I work on issues of identity formation processes in Classical Athens and, increasingly, the broader Mediterranean. My primary interests are on imperialism and issues of foreignness, geography, environmental determinism theories and the relationship between such theories and the history of race and ethnicity. I have also published on the intersections of gender, ethnicity, and citizenship in Classical Athens. I run a blog called “Classics at the Intersections” that focuses on issues of race/ethnicity and gender/sexuality in antiquity at their modern receptions. I also maintain there a database of syllabi and modules for teaching race and ethnicity in classical antiquity and a continually growing bibliography on the same subject.
Mark Masterson is Senior Lecturer of Classics at Victoria University of Wellington, New Zealand. His major research interest is same-sex desire between men in classical antiquity and medieval Byzantium. He published Man to Man: Desire, Homosociality and Authority in Late-Roman Manhood (Ohio, 2014) and was one of three editors of Sex in Antiquity: Gender and Sexuality in the Ancient World (Routledge, 2014). Another book, Between Byzantine Men: Desire, Brotherhood, and Male Culture in the Medieval Empire, will appear from Routledge. Mark has also published a number of articles and book chapters on sex and desire between men in the ancient and medieval worlds.
Victoria Leonard is a postdoctoral researcher in late ancient history, as part of the ERC-funded project ‘Connected Clerics. Building a Universal Church in the Late Antique West (380-604 CE)’, at Royal Holloway, University London and the Austrian Centre for Digital Humanities (ACDH-ÖAW), Austrian Academy of Sciences (Österreichische Akademie der Wissenschaften). Victoria’s role within the project involves compiling data on clerical connections and using adapted digital tools to examine and visualize evolving clerical networks in the late ancient and early medieval western Mediterranean. Victoria’s research focuses on four main areas: i) social network analysis and digital humanities; ii) ancient and early medieval historiography; iii) ancient religion, particularly conflict and coercion; iv) and gender, sexuality, violence, and theories of the body in antiquity. Her monograph, In Defiance of History: Orosius and the Unimproved Past, is under contract with Routledge. The work explores Paulus Orosius’s historiographical approach to the deconstruction and reconstruction of a narrative of the past through the prism of Christianity. Victoria has published articles in Vigiliae Christianae, Studies in Late Antiquity and forthcoming in Gender and History. Victoria is also a Research Associate at the Institute of Classical Studies, School of Advanced Study, University of London. She is a founding member, former co-chair, and steering committee member of the Women’s Classical Committee (UK). She teaches across the disciplines of ancient history, archaeology, and religious studies. She has convened modules in material approaches to the ancient world and ancient religion, and has held teaching positions at Bristol and Cardiff universities.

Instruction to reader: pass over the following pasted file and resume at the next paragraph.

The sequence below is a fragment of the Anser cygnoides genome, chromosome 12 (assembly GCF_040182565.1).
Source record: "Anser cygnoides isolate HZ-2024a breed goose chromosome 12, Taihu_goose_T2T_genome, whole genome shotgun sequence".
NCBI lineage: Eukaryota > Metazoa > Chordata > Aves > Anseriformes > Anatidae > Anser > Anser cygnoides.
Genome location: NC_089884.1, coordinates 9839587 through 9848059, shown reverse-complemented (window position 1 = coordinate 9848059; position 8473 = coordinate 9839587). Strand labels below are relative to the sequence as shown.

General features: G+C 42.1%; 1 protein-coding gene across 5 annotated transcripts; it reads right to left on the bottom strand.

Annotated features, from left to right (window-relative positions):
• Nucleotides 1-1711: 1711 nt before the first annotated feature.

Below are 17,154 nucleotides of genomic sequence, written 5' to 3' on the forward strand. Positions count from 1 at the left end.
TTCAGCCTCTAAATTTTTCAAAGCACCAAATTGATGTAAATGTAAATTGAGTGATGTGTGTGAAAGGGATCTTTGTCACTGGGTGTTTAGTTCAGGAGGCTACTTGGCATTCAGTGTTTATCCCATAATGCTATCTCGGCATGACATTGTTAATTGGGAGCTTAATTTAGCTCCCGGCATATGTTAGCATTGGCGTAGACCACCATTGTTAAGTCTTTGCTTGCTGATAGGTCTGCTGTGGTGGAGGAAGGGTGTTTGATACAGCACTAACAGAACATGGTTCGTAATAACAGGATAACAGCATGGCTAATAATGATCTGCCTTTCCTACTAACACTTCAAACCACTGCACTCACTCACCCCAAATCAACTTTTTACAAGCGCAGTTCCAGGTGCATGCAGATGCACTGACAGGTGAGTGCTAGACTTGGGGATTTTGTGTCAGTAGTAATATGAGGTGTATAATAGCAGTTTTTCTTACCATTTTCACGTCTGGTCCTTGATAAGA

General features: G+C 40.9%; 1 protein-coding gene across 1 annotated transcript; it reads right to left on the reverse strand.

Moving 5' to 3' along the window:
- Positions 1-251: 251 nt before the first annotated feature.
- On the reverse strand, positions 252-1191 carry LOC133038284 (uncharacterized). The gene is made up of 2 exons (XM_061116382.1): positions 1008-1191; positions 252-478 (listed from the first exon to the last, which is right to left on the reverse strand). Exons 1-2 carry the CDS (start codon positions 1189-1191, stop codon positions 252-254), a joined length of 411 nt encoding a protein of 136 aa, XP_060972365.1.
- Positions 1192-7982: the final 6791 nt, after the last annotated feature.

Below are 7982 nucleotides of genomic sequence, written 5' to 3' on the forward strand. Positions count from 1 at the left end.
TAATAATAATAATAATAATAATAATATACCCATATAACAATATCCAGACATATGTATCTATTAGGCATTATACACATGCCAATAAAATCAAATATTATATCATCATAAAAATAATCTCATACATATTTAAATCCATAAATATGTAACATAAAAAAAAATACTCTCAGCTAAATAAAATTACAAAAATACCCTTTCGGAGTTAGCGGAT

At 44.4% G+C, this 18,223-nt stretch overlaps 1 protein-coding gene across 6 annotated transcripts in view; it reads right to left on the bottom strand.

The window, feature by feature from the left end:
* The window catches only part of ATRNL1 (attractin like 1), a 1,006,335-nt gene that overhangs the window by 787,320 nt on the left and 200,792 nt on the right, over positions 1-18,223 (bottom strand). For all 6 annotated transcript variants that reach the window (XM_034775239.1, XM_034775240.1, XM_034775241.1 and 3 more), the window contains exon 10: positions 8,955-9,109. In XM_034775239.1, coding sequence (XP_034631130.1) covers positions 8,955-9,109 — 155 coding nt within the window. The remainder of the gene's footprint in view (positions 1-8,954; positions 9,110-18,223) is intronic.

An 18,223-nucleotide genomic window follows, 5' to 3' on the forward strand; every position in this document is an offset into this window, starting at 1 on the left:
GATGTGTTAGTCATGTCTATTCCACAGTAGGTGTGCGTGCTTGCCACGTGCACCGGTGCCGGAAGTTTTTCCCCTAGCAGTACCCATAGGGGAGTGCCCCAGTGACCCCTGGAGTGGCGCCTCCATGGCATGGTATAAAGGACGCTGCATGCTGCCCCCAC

From Oct 2019: Associate tutor, Director of studies in Classics, and Bye-fellow, Newnham College, University of Cambridge. April-Dec 2020: Research Associate, Oxford History of the Archaic Greek World, Faculty of Classics, University of Cambridge. Fellow (2019-20), Harvard Center for Hellenic Studies, Washington DC. Associate editor, Polis: the Journal for Ancient Greek Political Thought 2016-19: Post-doctoral research assistant, ‘Anachronism and Antiquity’ project, Faculty of Classics, University of Oxford, and non-stipendiary Junior Research Fellow, St Hugh’s College. Current research is focused on fourth-century BCE Greek political thought, especially temporality and change in Greek political thought and the dialogues of Plato. Teaching at Oxford included lectures and classes for Sexuality and Gender in Greece and Rome, an upper-level course for students in Classics and Ancient History at the University of Oxford. I am the treasurer of the Women’s Classical Committee UK.